“Ladykillers” was Lush‘s penultimate single and probably, for many, their most memorable with it’s pop-punk swagger and ear-wormy circular melody. The song was labelled as ‘feminist’ – and at the time of release during the Brit Pop heydays of 1996 where music fandom had arguably become less about creativity and artistry and more about which team you supported – ‘feminist’ was a word spat out like it was leaving a vile taste in your mouth.
Lad culture was celebrated through magazines like Loaded and FHM – so being ‘feminist’ translated – at best – as being ‘a bit of spoilsport’ to, more bluntly, ‘man-hater’.
As Miki would put it years later in her 2022 book Fingers Crossed: How Music Saved Me From Success – “The under-clad girls, the praising of machismo – it’s all meant to be fun”. In the same chapter she recounts how the editor of Loaded had offered Lush the chance to plug “Lovelife” in the mag “but only if Emma and I strip down to bikinis. It takes me a moment to realise he’s serious.”
But “Ladykillers” is not a man hating diatribe delivered with catchy hooks – rather it’s Miki’s exhausted / exasperated observations of how so many of the men she meets are just right twats.
The opening verse is a vignette of some unidentified twat who invites our protagonist over to meet his girlfriend in a vain attempt to strike up some jealousy between them – both women see right through his clumsy game-playing – “Girls, girls, please don’t fight” she recounts his mock-plea “(you get the picture)” Emma interjects backing up Miki in this recollection.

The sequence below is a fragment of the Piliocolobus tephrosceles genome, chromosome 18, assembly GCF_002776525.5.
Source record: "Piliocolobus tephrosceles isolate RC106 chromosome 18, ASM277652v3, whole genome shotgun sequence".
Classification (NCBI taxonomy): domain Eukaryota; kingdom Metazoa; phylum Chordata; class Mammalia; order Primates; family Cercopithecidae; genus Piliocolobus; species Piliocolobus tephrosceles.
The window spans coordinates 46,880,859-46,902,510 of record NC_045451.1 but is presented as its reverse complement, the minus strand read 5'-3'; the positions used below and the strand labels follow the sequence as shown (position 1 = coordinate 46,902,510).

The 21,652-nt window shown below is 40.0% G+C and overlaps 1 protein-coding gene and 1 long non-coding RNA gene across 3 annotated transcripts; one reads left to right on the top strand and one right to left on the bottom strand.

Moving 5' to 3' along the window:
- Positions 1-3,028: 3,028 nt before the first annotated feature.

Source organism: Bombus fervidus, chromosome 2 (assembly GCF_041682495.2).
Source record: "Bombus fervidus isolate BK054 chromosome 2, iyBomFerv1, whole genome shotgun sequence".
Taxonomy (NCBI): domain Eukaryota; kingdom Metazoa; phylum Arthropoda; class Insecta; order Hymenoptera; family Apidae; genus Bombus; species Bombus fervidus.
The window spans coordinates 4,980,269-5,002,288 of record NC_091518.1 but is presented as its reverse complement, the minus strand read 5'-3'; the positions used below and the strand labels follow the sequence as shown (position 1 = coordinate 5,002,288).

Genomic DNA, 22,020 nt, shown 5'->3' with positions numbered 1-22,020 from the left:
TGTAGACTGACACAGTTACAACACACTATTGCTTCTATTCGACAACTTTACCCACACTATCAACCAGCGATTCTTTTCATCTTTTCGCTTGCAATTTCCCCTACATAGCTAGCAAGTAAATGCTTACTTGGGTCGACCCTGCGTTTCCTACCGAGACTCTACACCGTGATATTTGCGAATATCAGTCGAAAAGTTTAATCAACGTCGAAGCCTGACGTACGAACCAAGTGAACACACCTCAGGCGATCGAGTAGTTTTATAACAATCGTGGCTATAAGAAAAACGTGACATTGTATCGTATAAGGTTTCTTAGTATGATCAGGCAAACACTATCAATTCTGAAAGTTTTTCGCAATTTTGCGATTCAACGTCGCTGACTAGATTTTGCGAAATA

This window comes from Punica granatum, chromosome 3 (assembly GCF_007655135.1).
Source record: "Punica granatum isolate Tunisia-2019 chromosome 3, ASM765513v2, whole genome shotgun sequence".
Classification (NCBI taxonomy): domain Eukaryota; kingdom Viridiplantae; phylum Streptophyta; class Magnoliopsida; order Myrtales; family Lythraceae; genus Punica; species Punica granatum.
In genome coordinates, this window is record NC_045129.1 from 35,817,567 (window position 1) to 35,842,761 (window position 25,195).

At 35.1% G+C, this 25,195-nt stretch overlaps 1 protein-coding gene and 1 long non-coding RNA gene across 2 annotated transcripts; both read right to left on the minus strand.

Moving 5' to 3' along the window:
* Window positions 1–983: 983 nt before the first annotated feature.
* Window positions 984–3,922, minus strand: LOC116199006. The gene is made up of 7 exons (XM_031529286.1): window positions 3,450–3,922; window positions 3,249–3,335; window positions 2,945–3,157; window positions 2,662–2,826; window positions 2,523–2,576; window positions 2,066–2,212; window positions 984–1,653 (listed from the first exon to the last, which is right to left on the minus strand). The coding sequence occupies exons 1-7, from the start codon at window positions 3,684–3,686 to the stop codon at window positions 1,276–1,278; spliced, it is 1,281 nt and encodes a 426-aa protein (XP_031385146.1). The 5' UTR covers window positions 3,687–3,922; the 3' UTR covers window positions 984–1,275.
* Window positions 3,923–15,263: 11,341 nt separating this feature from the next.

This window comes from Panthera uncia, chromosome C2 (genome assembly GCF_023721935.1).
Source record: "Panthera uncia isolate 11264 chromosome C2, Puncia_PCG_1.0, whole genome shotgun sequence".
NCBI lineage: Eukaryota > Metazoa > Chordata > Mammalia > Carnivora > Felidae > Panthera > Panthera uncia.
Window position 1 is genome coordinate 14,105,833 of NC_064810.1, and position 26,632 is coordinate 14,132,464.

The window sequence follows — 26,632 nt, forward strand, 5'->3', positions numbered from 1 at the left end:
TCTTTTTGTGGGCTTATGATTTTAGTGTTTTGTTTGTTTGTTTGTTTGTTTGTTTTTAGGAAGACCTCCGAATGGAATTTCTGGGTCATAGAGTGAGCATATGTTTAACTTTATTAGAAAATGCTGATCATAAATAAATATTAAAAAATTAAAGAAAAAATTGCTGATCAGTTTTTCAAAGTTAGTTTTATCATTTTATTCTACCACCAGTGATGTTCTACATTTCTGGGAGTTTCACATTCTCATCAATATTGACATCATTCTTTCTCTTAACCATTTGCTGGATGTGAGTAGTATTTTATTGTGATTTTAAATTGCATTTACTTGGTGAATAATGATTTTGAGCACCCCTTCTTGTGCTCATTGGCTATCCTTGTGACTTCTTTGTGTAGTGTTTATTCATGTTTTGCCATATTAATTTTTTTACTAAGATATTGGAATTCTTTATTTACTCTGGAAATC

The second verse is almost certainly about Anthony Kiedis of Red Hot Chili Peppers who Miki met on the Lollapalooza tour in ’92 (he’s even portrayed rather obviously in the accompanying music video). He smarms on about women being superior to men and how he, unlike other guys, totally understands this and he’s got a sensitive soul. “Christ this guy’s too much”.
Miki later described Kiedis as ‘manipulative’ and criticised his treatment of groupies on the tour and recalled a story where he had tried to get her to accompany him to s strip-club: “I remember Anthony Kiedis inviting me to come along with the band to ‘the ballet’. I didn’t realise he meant a strip club – I genuinely thought they were off to see Swan Lake! Thankfully, I was enlightened and I declined. ‘Why the hell would I want to go to a strip club?’ I thought.”
Obviously it was so they could witness, together, just how much more superior the female gender is even when naked and being objectified by blokes.
Miki has gone on record to say that the third verse is about Matt Sharp (Weezer bassist / founder of The Rentals). In the song she reflects that he “flirted like a maniac” and “He only had to have me ’cause I put up a fight”. They did have a brief relationship – but “When he’s nice to me he’s just nice to himself” and “I’m a five foot mirror for adoring himself” tells the truth that he only wanted to be with her because it would his ego.
Throughout the song Emma deadpans punctuation lines and nonchalant “ooh-la-la’s” – these tales come twenty-to-the-dozen. It’s a counterbalance to Miki’s exasperation at just how ridiculously lame these guys are; Emma’s empathetic but also has “heard it all before” and is perhaps just more resigned to accept that
boys twats will be boys twats.
On the flip side of the 7″ single Lush covered the Rubinoos 1979 song “I Wanna Be Your Boyfriend” – retitled “I Wanna Be Your Girlfriend” for their authorised version. In 2007 Rubinoos frontman Tommy Dunbar and songwriter James Gangwer filed a lawsuit against Avril Lavigne, Dr Luke, RCA Records and Apple that Lavigne’s hit single “Girlfriend” bore striking similarities to their song, and especially the Lush cover version. Lavigne and Dr Luke contended that they had never even heard of the Rubinoos (it’s unclear if they had heard of Lush or not).
An out of court settlement was reached.